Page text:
More than 2.7 million acres of iconic US landscape could be at risk from fossil fuel exploration following Donald Trump's decision to review protections on national monuments, an Energydesk investigation can now reveal.
Trump issued an executive order last month requiring the Department of Interior to review 27 monuments designated since 1996 -- suggesting they could pose a barrier to energy independence.
Energydesk can now reveal that an area of protected land larger than Yellowstone national park could be at risk from drilling as a result -- with six national monuments affected by the executive order sitting above known or potential reserves of oil, gas and coal.
The order requires Secretary of the Interior Ryan Zinke to recommend whether monuments should be rescinded or resized within 120 days. Explicitly instructing him to consider the impact of the monument's protections on natural resource development.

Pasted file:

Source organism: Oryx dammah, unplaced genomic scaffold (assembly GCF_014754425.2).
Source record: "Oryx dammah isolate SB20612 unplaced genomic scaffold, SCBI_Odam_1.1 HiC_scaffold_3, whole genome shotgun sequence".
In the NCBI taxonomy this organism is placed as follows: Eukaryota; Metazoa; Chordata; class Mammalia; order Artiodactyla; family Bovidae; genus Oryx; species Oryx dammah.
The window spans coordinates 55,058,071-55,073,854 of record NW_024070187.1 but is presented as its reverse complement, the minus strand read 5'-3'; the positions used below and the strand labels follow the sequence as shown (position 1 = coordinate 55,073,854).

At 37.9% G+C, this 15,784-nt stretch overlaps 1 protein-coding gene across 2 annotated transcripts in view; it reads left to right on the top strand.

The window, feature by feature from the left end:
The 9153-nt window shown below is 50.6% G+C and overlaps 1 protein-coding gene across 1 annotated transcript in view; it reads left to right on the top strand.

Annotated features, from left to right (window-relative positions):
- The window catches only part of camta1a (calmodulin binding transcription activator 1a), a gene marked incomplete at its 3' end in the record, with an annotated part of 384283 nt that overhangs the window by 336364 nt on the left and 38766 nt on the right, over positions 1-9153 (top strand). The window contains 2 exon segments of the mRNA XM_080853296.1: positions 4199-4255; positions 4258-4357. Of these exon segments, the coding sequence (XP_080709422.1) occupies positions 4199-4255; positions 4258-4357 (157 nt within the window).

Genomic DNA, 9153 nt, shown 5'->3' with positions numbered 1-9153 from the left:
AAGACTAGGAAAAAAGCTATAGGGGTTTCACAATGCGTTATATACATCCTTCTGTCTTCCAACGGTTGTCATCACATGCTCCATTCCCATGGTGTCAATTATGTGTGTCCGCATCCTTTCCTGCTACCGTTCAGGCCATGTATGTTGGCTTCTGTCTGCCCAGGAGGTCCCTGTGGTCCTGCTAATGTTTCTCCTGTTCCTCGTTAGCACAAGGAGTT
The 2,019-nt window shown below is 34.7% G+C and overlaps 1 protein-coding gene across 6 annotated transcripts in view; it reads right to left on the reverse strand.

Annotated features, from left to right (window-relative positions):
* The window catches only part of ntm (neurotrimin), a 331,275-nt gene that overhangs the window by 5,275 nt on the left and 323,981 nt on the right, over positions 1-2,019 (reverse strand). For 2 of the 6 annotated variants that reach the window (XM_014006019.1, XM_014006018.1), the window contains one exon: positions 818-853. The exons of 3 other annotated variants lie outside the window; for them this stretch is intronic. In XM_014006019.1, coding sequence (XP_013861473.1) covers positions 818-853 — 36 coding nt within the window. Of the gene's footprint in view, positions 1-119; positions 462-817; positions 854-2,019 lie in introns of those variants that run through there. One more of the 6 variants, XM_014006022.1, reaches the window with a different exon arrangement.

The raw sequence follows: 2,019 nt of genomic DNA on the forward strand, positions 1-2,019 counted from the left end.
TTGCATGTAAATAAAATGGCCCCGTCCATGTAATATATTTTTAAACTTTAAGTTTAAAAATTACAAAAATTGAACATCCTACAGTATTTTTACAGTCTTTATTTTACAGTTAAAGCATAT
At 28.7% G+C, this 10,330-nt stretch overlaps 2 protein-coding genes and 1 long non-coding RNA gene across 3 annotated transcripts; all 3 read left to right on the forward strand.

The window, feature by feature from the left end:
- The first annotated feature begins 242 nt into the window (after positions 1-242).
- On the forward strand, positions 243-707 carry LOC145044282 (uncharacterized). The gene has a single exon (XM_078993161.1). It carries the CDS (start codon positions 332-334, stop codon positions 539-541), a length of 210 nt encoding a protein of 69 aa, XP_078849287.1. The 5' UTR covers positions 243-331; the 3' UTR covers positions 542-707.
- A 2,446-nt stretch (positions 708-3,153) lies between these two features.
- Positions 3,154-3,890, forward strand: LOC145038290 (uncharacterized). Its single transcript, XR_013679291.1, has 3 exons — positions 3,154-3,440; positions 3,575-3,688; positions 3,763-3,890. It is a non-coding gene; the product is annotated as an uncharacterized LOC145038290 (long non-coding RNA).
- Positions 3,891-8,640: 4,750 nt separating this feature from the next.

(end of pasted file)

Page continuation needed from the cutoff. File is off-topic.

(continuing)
Last week, Zinke argued that, following energy development, land can be returned "to equal or better quality than it was before extraction."
As part of the review, Zinke toured Utah's Bears Ears national monument on horseback yesterday and is due to visit the Grand Staircase-Escalante national monument today.
Our analysis found that 90% of Bears Ears and 42% of Grand Staircase sit above potential fossil fuel reserves.
Responding to the findings, the Ranking Member of the powerful Senate Energy and Natural Resources Committee, Maria Cantwell (Democrat, Washington), told Energydesk: